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The try/catch/finally statement is used in Java to handle Exceptions and abnormal exits. It consists of three blocks: try, catch and finally.

Here I will attempt to demonstrate its most common use, in catching and handling exceptions...

public void rooExample() {
   try {
      // in this try block we're going to call a method
      // which might throw SomeWeirdException.
   catch (SomeWeirdException e1) {
      // If the exception was caught
      System.out.println("ARGH! This exception was thrown... " + e1);
Zero or more catch blocks can be used to catch different exceptions within the same code. If the specified exception is thrown in the try block, execution is halted and control is passed to the start of the relevant catch block.

Exceptions can be subclassed, and a catch block handles the specified exception and any subclasses of that exception. Thus, it is common to see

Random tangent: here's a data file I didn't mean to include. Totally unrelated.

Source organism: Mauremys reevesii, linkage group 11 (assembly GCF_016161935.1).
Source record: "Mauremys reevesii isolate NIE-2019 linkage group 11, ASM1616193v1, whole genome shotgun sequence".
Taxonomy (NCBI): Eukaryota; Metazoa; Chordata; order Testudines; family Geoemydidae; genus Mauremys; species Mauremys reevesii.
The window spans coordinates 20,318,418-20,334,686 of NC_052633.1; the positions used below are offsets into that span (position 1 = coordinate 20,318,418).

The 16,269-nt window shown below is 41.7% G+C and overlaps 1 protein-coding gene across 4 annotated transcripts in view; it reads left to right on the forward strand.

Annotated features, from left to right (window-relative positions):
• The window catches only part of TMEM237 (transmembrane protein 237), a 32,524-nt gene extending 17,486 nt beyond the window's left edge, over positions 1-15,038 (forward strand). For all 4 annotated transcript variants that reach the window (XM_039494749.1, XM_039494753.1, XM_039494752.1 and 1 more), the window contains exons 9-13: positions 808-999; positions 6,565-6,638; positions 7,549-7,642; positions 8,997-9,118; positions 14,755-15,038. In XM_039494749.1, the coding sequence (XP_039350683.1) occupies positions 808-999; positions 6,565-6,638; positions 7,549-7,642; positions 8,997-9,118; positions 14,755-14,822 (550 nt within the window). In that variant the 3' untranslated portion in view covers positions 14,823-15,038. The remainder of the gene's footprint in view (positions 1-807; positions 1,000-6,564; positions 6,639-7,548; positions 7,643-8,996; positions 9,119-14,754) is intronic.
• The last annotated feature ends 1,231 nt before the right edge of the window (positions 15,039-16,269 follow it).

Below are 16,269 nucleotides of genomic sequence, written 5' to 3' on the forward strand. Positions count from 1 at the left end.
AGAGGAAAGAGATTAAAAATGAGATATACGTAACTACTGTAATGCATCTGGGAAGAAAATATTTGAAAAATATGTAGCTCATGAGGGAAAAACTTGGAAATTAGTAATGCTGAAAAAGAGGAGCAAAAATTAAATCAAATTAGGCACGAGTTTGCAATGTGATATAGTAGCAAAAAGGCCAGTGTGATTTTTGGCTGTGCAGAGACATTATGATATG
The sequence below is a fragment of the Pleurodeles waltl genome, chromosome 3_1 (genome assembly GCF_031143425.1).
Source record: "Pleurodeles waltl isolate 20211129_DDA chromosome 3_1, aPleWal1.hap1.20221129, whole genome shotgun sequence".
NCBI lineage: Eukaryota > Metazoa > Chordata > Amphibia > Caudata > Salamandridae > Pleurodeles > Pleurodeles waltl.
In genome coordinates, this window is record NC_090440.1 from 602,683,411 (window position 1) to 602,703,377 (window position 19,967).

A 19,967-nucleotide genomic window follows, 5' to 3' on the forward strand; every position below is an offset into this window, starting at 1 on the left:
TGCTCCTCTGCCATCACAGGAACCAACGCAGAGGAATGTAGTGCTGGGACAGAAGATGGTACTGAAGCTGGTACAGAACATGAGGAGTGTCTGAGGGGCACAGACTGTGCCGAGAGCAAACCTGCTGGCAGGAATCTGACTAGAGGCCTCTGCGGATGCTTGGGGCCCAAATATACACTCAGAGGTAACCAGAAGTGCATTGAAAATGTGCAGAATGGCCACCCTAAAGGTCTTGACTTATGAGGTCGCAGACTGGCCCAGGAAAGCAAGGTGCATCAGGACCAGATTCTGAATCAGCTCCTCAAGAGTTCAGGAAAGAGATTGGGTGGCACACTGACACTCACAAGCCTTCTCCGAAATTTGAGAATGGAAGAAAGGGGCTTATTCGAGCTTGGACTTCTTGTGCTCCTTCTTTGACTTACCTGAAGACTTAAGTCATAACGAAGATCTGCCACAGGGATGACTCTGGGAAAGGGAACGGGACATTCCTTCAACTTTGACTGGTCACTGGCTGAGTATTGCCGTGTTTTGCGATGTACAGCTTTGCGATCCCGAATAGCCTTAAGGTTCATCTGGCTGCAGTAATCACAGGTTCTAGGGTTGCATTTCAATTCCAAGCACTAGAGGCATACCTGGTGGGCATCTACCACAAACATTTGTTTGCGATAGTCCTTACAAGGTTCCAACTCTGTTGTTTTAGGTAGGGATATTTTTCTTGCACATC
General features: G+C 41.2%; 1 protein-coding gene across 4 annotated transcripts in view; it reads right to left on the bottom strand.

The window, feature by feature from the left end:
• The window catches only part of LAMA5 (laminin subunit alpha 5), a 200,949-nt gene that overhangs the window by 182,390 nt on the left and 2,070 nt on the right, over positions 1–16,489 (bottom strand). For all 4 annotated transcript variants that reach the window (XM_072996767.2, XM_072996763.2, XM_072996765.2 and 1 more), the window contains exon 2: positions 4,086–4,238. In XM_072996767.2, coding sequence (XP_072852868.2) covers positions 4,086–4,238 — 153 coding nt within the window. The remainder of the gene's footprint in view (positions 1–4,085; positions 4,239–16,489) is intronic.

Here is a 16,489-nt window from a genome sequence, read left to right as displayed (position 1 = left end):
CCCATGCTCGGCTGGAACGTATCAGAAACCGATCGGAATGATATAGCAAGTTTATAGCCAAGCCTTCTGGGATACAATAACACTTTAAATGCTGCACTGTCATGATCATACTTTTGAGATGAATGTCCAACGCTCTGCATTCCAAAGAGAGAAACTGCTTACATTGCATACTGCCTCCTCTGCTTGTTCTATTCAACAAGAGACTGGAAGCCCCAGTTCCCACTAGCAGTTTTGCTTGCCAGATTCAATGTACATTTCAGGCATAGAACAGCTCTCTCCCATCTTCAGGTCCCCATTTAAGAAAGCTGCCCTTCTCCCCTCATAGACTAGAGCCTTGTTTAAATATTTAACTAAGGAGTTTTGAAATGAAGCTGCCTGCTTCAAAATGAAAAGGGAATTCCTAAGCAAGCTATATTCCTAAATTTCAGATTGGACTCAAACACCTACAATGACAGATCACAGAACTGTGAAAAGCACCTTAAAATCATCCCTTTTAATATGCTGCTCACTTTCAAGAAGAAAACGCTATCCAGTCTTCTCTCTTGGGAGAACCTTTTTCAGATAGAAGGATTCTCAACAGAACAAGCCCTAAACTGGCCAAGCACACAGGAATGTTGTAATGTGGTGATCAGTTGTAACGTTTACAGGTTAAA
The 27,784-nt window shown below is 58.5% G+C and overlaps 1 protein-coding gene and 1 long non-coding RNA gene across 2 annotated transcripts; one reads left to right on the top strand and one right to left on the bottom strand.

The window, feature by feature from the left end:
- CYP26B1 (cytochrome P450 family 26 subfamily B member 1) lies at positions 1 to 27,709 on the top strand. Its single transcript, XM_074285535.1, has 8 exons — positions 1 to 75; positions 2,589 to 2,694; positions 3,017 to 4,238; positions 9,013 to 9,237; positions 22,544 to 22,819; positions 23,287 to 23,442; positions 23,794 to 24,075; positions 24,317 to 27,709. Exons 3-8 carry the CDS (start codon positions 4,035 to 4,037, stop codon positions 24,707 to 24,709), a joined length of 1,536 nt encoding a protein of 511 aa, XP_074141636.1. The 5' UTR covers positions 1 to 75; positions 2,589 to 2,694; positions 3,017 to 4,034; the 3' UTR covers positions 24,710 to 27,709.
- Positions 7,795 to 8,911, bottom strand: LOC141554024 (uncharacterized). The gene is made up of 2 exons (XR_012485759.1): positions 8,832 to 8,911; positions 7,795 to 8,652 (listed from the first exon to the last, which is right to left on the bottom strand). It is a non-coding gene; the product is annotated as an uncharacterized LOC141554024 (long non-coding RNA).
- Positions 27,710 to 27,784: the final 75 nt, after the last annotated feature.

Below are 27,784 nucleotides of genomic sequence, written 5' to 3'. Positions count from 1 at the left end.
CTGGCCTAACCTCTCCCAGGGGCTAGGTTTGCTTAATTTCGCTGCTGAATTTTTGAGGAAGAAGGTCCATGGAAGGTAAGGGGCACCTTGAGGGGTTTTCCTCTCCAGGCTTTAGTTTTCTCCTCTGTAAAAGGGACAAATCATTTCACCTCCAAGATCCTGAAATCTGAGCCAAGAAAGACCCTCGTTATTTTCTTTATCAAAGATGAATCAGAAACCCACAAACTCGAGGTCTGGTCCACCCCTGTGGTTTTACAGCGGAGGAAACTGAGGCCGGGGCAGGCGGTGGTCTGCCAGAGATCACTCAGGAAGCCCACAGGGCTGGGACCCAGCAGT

catch (Exception e)
Finally, the finally block. This is optional. It's so optional in fact that I have known many seasoned Java developers who didn't know why it was useful.

The finally block is guaranteed to be executed. "So what?", some people ask, "The code after the try/catch/finally statement is going to execute anyway!"

Well, if the try block contains something which would transfer control such as return, break or continue, then the code may not reach the next line after the try/catch/finally statement all. By using a finally block, you can ensure that your important clean-up code is executed regardless of how the try block finished.

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